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Fed's new Trump era

From Birch Gold Group

President Trump is poised to bring massive changes to U.S. monetary policy with his nominations to the Federal Reserve’s Board of Governors, along with his Fed chair nomination to replace Janet Yellen. But these changes could be problematic if your savings are caught unprepared.

Here’s what Americans should know to be ready…

Trump’s Chance to Shape the Fed

Every president gets the chance to influence Fed policy through nominations to the central bank’s Board of Governors. However, that chance is typically limited to a small handful of nominations — two or three maximum, including a nomination for Fed chair.

But President Trump is getting a much larger opportunity to influence the Fed with his nominations. In addition to his upcoming nomination to replace Fed chairwoman Janet Yellen, Trump will also appoint four new members to the Fed’s Board of Governors.

All said, that means Trump will appoint five of the seven total members on the Fed’s governing board before the end of his first year in office. The last time a president had this much power over the Fed was nearly 100 years ago during the Woodrow Wilson administration.

But who will Trump nominate? Here’s what we know about his potential picks (and their policy leanings) so far…

Trump Picks to Bring Next Inflationary Cycle?

According to multiple sources, Kevin Warsh is currently the obvious frontrunner as Trump’s replacement for Fed chair Janet Yellen. And if Warsh does end up leading the Fed, it’s safe to say he’ll have a heavy hand in the rest of Trump’s central bank nominations.

Here’s why that’s important: Warsh reportedly holds a more “pragmatic” view in respect to continuing the easy monetary policy we’ve been struggling to pull ourselves out of for the past couple years. Instead of risking the consequences of tightening policy into economic weakness — which the Fed has attempted and failed at in recent months — Warsh would likely return us to the realm of near-zero rates and Quantitative Easing (QE).

That said, a new team of Fed officials with a penchant for easy monetary policy would only mean one thing… the beginning of our next major inflationary cycle.

Here are three reasons why we should expect Trump’s picks to spark a new period of strong inflation:

1) National Debt – U.S. lawmakers have one big, obvious reason to want a significant uptick in inflation, and that’s the national debt. Inflation helps the government service its debt around the world. And considering our current debt-to-GDP ratio is over 105%, it’s no surprise politicians are pushing to stack the Fed with pro-inflationary officials.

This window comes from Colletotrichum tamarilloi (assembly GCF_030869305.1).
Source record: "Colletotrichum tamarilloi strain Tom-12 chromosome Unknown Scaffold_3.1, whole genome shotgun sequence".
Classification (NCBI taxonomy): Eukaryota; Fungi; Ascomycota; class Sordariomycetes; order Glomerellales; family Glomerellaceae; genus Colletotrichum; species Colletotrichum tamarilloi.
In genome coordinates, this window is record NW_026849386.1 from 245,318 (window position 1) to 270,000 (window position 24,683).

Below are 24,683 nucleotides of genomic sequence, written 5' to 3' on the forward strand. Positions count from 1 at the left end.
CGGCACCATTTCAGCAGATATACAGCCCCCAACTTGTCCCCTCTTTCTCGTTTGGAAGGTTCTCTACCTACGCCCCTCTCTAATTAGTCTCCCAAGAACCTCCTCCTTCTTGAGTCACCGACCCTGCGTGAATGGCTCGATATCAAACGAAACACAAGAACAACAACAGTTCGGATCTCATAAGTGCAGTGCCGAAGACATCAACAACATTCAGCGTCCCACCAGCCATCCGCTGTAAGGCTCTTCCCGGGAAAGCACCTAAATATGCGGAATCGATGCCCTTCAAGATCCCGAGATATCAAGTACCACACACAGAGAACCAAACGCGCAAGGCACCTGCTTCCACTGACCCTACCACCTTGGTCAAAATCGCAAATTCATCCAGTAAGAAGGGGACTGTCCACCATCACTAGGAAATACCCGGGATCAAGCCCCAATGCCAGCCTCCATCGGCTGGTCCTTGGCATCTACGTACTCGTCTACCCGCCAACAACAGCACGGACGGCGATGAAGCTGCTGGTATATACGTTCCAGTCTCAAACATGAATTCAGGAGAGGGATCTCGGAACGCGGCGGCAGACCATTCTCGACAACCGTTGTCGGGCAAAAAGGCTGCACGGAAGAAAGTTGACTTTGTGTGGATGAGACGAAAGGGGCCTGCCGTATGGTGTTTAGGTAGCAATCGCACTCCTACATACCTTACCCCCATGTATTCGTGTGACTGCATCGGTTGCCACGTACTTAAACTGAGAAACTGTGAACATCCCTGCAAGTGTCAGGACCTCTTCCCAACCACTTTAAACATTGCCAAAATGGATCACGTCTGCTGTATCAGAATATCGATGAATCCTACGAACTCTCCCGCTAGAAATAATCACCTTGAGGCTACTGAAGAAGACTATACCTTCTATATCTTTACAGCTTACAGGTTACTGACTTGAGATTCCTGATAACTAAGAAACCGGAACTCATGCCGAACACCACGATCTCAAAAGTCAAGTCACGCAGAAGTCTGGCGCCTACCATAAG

2) Trump’s Personal Agenda – After criticizing Yellen and her policy decisions throughout his campaign, Trump has now gone on record saying he thinks the dollar is “too strong” and that he’s a “low interest rate person” like Yellen herself.
3) Failed Fed Strategy – The Fed has already tried to pull back on its easing policies from our last crisis, by “normalizing” interest rate policy and unwinding the Fed balance sheet (which is grossly inflated as a result of massive QE). But the economy isn’t responding as planned. Trump’s new Fed officials will likely abandon normalization — regardless of how necessary it is for long-term economic viability — in favor of predictable, easy monetary policy that will skyrocket inflation.

Preparing Your Savings

So what should Americans do to prepare their savings before Trump’s new Fed nominations set off a new round of inflationary policies?

Investing in the market carries excessive risk, while “safer” investments offer paltry returns. And leaving your savings in cash simply guarantees the erosion of your spending power.

But one asset gives you a way out: physical precious metals.

Precious metals like gold, silver, and platinum thrive during times of major inflation. And owning these metals ahead of Trump’s big Fed regime change could be an extremely wise decision.

Economic forecaster Jim Rickards explains what likely lies ahead, and why owners of gold and other metals will benefit:

“You should expect lower real rates, slower balance sheet normalization and higher inflation than markets are now pricing. This will not happen all at once, but in stages over the next year. The biggest winner will be gold. The time to enter your gold position, if you don’t already have one, is now.

  • Knowledge Transfer

    What stops the government from confiscating gold?

  • Jefe Gordo